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Was Sie heute wissen sollten

von NFI Redaktion

In 1996, Doug Olson was diagnosed with chronic lymphocytic leukemia (CLL), a type of cancer that begins in white blood cells. Due to the slow growth of this cancer, his doctor decided to monitor him and wait to begin treatment.

However, when Olson’s cancer started to grow a few years later, he had to undergo several rounds of chemotherapy. Then, in 2009, the tumor changed. Chemotherapy was no longer effective. Olson’s doctor, Dr. David Porter, recommended a bone marrow transplant. However, none of Olson’s siblings were a good match.

„The news just kept getting worse,“ Olson recalls.

Then, Olson’s doctor suggested a clinical trial for a new type of cancer treatment. Specifically, it was an immunotherapy called CAR-T cell therapy. The goal was to reengineer Olson’s immune cells in the lab to turn them into weapons to hunt down cancer cells.

CAR-T cell therapy can work when other treatments fail. Unlike chemotherapy and radiation, which kill both healthy and cancerous cells, immunotherapy targets tumors more specifically.

CAR-T cell therapy, also known as CAR T, is one of the few types of immunotherapy. Each functions in different ways.

Doctors may turn to CAR T when T cells, which normally patrol the bloodstream to recognize germs and other invaders, fail to identify cancer as a foreign cell. This happens when the T cells lack specific proteins that bind to the tumor and attack it.

In CAR-T cell therapy, doctors first remove T cells from your body. They then add a gene that instructs the T cells to produce special proteins called CARs (chimeric antigen receptors) on their surface that can stick to cancer cells. After the CAR-T cells have multiplied in the lab, doctors reinfuse them into your body.

The modified T cells „were trained to recognize and kill tumor cells,“ says Dr. Renier Brentjens, Professor of Medicine and Director of the Cell Therapy Service at Memorial Sloan Kettering Cancer Center.

Furthermore, „the T cells multiply in the body by 1,000 to 10,000 times.“ And each of these cells can kill more cancer cells,“ says Porter.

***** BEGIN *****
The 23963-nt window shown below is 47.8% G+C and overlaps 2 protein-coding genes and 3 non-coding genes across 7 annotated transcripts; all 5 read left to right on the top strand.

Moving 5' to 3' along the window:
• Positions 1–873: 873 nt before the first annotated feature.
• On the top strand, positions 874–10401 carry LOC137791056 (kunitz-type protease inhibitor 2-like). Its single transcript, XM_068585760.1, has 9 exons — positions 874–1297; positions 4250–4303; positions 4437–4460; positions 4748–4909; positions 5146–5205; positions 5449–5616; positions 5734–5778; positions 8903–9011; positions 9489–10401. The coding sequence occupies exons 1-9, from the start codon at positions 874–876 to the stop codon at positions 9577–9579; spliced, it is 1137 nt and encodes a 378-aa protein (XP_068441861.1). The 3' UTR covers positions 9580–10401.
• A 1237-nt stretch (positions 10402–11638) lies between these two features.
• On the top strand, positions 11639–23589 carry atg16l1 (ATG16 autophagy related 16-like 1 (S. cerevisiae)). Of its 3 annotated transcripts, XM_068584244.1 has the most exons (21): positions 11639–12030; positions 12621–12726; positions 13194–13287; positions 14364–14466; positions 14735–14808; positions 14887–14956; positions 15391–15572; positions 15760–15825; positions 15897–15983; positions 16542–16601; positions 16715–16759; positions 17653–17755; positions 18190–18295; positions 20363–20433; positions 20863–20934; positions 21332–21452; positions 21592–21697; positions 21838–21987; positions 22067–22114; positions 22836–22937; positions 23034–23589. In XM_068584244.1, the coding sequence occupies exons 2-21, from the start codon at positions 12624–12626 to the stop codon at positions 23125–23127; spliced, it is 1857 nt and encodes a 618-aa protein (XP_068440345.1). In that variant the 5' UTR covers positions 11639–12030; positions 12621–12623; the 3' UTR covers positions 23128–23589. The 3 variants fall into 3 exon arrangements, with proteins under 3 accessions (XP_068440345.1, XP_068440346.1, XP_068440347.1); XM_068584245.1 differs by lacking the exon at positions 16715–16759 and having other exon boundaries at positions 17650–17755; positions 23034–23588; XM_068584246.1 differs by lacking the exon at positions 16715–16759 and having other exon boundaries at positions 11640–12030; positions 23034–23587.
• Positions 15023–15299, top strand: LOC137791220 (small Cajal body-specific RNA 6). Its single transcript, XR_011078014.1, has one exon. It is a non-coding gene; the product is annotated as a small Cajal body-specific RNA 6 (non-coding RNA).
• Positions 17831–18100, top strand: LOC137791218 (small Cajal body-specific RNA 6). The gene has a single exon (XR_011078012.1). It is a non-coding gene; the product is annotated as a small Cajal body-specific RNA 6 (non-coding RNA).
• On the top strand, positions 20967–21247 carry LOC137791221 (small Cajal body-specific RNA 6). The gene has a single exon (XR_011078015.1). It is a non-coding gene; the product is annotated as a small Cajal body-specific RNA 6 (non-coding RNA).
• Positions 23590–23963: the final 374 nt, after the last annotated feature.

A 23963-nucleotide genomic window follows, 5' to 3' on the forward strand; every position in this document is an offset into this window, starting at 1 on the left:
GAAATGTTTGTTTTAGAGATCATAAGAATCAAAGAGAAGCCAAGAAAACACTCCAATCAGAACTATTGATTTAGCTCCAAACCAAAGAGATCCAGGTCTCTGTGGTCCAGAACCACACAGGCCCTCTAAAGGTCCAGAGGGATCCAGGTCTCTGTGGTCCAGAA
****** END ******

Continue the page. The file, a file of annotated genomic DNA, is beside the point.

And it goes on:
Olson received three doses of CAR-T cells. After a few weeks, almost 20% of his white blood cells were CAR-T. When he returned to Porter for tests, „he told me they couldn’t find a single cancer cell in my body,“ Olson recalls.

The FDA approved the first CAR-T cell therapy in 2017. So far, the agency has approved two CAR-T cell therapies for cancer.

Axicabtagene ciloleucel (Yescarta). This is approved for adult B-cell lymphomas that have not responded to other treatments or have recurred after treatment.

Tisagenlecleucel (Kymriah). It has the same approval as Axicabtagene ciloleucel but can also be used to treat children and young adults with acute lymphoblastic leukemia.

In studies, 9 out of 10 people with acute lymphoblastic leukemia, whose cancer did not respond to other treatments or recurred, achieved complete remission with CAR-T cell therapy. Remission means that cancer cannot be detected in tests.

„It’s comparable to a severe flu,“ says Dr. Terry Fry, a cancer researcher and professor at Children’s Hospital Colorado.

Cytokines are proteins released by immune cells when attacking an infection. Symptoms include high fever, nausea, chills, headaches, rash, and breathing difficulties. CRS can be life-threatening but is treatable in a hospital.

CAR-T cell therapy can also affect the brain, causing confusion, difficulty speaking, and sometimes seizures. Typically, these symptoms occur within a few weeks after infusion and improve in about a month.

It’s been less than a decade since the first human received CAR-T cell therapy, so doctors are not yet aware of long-term risks.

CAR-T cell therapy works for blood cancers. But solid tumors like breast or lung cancer have not been successfully treated with it yet.

Leukemia and lymphoma cells are easier to detect because the target protein is on the surface and not on healthy cells.

„Solid tumors are harder to crack because it’s more challenging to distinguish between targeted proteins on cancerous tumors and those on healthy tissue,“ says Fry.

„I’m an optimist, so I would say we could have some CAR-T cells capable of attacking some solid tumors in the next five to ten years,“ he adds. „But there’s still a lot of work to do.“.“

Despite the challenges, CAR-T cell therapy has been a life-saving treatment for many who have received it. „A significant proportion of patients treated with these CAR-T cells will be long-term survivors. And the patients we treat are those whose survival prognosis was minimal to none,“ says Brentjens.

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